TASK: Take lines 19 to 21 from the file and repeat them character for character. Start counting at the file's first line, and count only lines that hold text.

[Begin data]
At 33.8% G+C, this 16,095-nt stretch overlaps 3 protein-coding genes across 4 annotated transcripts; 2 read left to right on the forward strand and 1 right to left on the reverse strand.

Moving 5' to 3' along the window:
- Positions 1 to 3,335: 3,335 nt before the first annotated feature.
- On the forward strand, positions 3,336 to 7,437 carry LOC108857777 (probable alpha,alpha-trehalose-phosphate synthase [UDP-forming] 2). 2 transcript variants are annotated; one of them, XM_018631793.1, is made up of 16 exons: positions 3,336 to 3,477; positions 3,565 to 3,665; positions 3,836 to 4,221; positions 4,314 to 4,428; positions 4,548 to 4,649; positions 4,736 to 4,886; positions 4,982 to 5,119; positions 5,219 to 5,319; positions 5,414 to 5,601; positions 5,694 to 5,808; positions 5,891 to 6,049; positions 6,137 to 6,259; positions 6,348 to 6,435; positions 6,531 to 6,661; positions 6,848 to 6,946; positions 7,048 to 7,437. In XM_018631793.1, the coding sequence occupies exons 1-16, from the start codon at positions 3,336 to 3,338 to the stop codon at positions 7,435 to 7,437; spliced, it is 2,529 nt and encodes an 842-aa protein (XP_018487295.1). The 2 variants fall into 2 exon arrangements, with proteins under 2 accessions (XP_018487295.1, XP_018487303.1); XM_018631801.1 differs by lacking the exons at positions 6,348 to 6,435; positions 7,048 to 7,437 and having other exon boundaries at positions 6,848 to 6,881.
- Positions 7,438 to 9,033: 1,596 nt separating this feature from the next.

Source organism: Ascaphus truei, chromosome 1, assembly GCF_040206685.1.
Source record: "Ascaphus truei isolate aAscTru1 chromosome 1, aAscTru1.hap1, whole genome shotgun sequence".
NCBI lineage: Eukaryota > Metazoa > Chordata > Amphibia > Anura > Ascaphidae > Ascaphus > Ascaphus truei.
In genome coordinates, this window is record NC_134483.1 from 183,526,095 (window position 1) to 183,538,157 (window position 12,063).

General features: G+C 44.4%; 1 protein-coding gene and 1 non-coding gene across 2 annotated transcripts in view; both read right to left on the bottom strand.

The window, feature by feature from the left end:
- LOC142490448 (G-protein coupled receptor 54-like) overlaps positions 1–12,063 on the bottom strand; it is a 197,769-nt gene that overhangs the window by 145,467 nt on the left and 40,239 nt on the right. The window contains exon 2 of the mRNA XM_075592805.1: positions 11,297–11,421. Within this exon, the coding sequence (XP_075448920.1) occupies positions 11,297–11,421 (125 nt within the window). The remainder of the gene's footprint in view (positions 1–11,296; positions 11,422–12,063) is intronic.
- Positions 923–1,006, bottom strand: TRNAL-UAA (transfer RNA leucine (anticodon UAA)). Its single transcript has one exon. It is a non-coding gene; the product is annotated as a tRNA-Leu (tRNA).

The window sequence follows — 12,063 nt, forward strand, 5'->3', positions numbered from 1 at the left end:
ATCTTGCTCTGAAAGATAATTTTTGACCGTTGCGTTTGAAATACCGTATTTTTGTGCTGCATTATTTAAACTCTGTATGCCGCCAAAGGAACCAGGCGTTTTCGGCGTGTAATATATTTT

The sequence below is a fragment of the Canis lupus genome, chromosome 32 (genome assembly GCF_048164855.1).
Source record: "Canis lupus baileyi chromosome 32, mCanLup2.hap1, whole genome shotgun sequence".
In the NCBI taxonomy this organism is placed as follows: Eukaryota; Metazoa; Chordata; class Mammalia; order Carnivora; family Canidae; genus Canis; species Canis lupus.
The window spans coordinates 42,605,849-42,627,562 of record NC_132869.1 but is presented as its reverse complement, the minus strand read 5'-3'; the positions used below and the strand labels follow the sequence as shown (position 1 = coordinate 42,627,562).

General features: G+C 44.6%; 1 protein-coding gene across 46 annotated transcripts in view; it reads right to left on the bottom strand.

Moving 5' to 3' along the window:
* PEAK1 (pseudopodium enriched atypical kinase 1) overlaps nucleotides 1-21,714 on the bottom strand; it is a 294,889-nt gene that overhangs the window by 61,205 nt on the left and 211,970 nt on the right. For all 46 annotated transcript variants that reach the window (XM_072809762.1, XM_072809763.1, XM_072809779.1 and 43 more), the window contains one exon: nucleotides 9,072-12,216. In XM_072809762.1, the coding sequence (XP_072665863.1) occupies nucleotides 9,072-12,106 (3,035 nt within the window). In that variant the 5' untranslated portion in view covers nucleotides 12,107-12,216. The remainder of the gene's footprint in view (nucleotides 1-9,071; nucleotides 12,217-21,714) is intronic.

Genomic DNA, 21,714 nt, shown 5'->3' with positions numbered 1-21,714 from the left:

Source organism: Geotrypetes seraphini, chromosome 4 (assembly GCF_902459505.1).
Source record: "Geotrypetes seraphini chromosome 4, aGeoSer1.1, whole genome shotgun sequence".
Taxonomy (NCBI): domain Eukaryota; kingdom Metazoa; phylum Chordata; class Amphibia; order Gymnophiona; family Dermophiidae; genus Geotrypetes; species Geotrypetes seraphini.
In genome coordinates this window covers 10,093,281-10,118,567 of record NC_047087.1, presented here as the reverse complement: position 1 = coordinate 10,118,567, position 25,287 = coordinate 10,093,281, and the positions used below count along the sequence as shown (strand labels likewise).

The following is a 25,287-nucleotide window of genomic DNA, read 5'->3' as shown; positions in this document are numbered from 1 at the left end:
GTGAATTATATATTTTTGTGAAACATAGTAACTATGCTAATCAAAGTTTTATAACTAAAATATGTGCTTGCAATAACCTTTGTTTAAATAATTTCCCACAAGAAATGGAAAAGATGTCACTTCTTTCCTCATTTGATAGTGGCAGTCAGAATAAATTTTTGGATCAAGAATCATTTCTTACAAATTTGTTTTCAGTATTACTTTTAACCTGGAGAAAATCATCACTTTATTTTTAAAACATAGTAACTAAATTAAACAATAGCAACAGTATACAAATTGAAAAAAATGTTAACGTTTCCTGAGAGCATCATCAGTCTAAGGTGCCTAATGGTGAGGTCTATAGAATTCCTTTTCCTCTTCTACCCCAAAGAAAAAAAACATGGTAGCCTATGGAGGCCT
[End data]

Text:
The window spans coordinates 42,605,849-42,627,562 of record NC_132869.1 but is presented as its reverse complement, the minus strand read 5'-3'; the positions used below and the strand labels follow the sequence as shown (position 1 = coordinate 42,627,562).

General features: G+C 44.6%; 1 protein-coding gene across 46 annotated transcripts in view; it reads right to left on the bottom strand.

Moving 5' to 3' along the window: